Anchor Your Day ~ a mental health blog by Counselwise ~

Pain is in the Driver’s Seat

For anyone living with chronic pain, they are forever challenged by the fact that try as they might – taking medications on time, getting the right amount of sleep and exercise, eating healthy – if pain decides to take over on any given day, they get bumped out of the driver’s seat. The dissonance that gets created as a result, lies not in the fact that you are having a pain day, but rather that you had expectations for the day. If we can’t get done what we had planned, or get less done than we usually would have, we can be quite hard on ourselves; resulting in feelings of discouragement, and we open the door for the blues to set in.

We are much better served to understand that “when I am having a pain day, my tank is full.” Waking up uncomfortable and sore lets you know that your body and mind are allowed to focus on what needs to happen in order to best alleviate the pain. That might include cancelling plans, doing less than you would normally do, going about tasks at a slower pace, taking more breaks. It is acknowledging that you have woken up with a full tank, and its not going to take much to spark a tipping point. If we can give pain its space, we can begin to celebrate  the fact that “anything I get done today is a bonus.”

When we can begin to be kind to ourselves where our expectations are concerned, we begin to feel that we have some control in our pain day. We may have had to let pain take the driver’s seat, but we can darn sure still give it directions! 🙂

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Healthy Relationships; Part 3

The choices that we make in a relationship are either going to help feed the health of a relationship or the dysfunction of it. In our last post about healthy relationships, I would like to talk about behaviour.

In any couple union, we are two individuals within a dyad. Although it is important that individual interests are respected within the relationship, the behaviours you choose are better served through the eyes of the relationship. Some examples of behaviours that feed the dysfunction:

  • not purposefully answering texts or phone calls (in an effort to avoid or ignore)
  • not asking your spouse if a certain weekend is free, or what needs to happen with everyone’s schedule before making individual plans (this is not about asking permission – it is about being respectful of everyone’s time)
  • making fun of your partner (in a way that is meant to embarrass or put down)
  • any form of unfaithful behaviour
  • expecting partner to carry more of the workload, finances (unless its agreed upon)

Examples of behaviours that feed the health of the relationship:

  • listening to your partner’s ideas or opinions
  • any form of affection or term of endearment
  • encouraging each other in accomplishments and successes
  • purposely doing small things for each other out of kindness

Whether you are contemplating a relationship, single and working towards one, or currently in a relationship, healthy relationships require trust, respect, open communication and investment. They can be built, but it is important for us to keep in mind, that in order for the foundation to be strong, we need both partners in on the work. 🙂

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Healthy Relationships: Part 2

Yesterday we looked at communication and what that looks like in a healthy relationship. Today, the big word is investment. When a relationship is healthy, there is a general sense that both people are invested in the relationship. We can see this in the following ways:

  1. Respect. When two people care about the relationship, they are interested in their spouse’s wishes, feelings and opinions. They are able to respect each other’s privacy, not want to purposefully hurt their feelings and when they inadvertently do, they are able to apologize.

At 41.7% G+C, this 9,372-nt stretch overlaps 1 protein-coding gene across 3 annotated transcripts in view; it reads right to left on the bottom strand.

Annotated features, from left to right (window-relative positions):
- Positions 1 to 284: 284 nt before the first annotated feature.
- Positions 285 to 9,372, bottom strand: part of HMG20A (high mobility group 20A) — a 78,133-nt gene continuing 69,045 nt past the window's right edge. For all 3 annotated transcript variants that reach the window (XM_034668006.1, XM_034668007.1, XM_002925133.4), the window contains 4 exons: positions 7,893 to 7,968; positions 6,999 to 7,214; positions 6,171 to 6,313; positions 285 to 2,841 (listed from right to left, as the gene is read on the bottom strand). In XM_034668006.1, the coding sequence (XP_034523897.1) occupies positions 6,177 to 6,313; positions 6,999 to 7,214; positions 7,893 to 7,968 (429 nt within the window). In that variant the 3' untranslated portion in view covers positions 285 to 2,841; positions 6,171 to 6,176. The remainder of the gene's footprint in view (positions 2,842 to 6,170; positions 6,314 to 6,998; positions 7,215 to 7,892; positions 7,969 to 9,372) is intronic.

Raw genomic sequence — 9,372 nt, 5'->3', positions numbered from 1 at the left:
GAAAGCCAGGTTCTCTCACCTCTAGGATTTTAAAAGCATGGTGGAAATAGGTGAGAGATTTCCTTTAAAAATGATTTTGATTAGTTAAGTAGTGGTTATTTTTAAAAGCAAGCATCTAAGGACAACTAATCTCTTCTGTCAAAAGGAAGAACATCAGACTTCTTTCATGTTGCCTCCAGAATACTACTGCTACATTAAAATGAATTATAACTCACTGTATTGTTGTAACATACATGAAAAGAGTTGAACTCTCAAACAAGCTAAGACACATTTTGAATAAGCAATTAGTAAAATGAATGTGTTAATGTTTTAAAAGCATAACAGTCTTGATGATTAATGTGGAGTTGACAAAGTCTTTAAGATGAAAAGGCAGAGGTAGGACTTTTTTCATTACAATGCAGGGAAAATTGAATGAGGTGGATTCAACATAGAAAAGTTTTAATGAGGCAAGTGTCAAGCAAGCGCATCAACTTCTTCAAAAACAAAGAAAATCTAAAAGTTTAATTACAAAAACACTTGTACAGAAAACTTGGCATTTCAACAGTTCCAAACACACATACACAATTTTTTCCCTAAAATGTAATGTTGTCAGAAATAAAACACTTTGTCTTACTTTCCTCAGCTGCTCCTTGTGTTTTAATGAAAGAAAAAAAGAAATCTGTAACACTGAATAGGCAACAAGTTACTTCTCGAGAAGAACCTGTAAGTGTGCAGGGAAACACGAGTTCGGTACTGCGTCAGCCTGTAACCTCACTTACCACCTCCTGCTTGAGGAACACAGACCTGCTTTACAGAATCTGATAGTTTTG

2. Compromise. Decisions within a couple are not always easily solved; sometimes we can go up, down, and all around with conflicting opinions. But when two people are invested in the relationship, they understand that compromise and finding a solution are what keep a relationship strong.
  3. Having fun together. Invested couples enjoy each other’s company whether that be sitting across from the table from one another, sitting by a campfire, kayaking together, window shopping along a city street, watching a show together, going for a drive, playing a board game. They tend to find common interests in order to keep their friendship alive within the marriage.

Investment by both partners is an important element in a healthy relationship; it brings about feelings of security, comfort and the overall sense of a deepening love. Tomorrow will be our third part in our quest for what to look for in a healthy relationship.

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What to Look For in a Healthy Relationship: Part 1

One of the things we often want in a relationship is good communication. But what does that really mean?

  1. Consistency. When communication is healthy, there is consistency. Texts are answered in a fairly timely matter and communication routines get set over time (chatting over dinner about your day, phone call at lunch, daily contact when one is away, etc.) When consistency exists in communication, we are not left in a position of guessing and we can begin to count on our partner to be there for us when we reach out.
  2. General sense of openness. Let’s face it; having to tell our partner when we are upset about something is not always easy. Being on the receiving end of constructive criticism can also raise our defenses. But overall, when communication is open, there is a general feeling that approaching our spouse with something sensitive is going to be received in a respectful way.
  3. Anger doesn’t lead. When communication is healthy, anger doesn’t take center stage. That doesn’t mean that there aren’t disagreements, and of course, tempers will flare. But the focus then moves into repair. No silent treatment for days, no brooding or grudge holding as a way to punish. If anger is leading, you have lost the openness of healthy communication.

Communication is an important element in creating a healthy relationship; requiring a balance between our feelings, thoughts and actions. If newly dating, be cautious if these characteristics are not present (remember, people show you who they are early on) and keep in mind, that this is all workable stuff when both people in the relationship are invested. 🙂 Tomorrow we will continue our exploration of what healthy relationships look like.

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A Lovely Quote About Light and Dark

I love this quote by Og Mandino:

“I will love the light for it shows me the way, yet I will endure the darkness because it shows me the stars.” – Og Mandino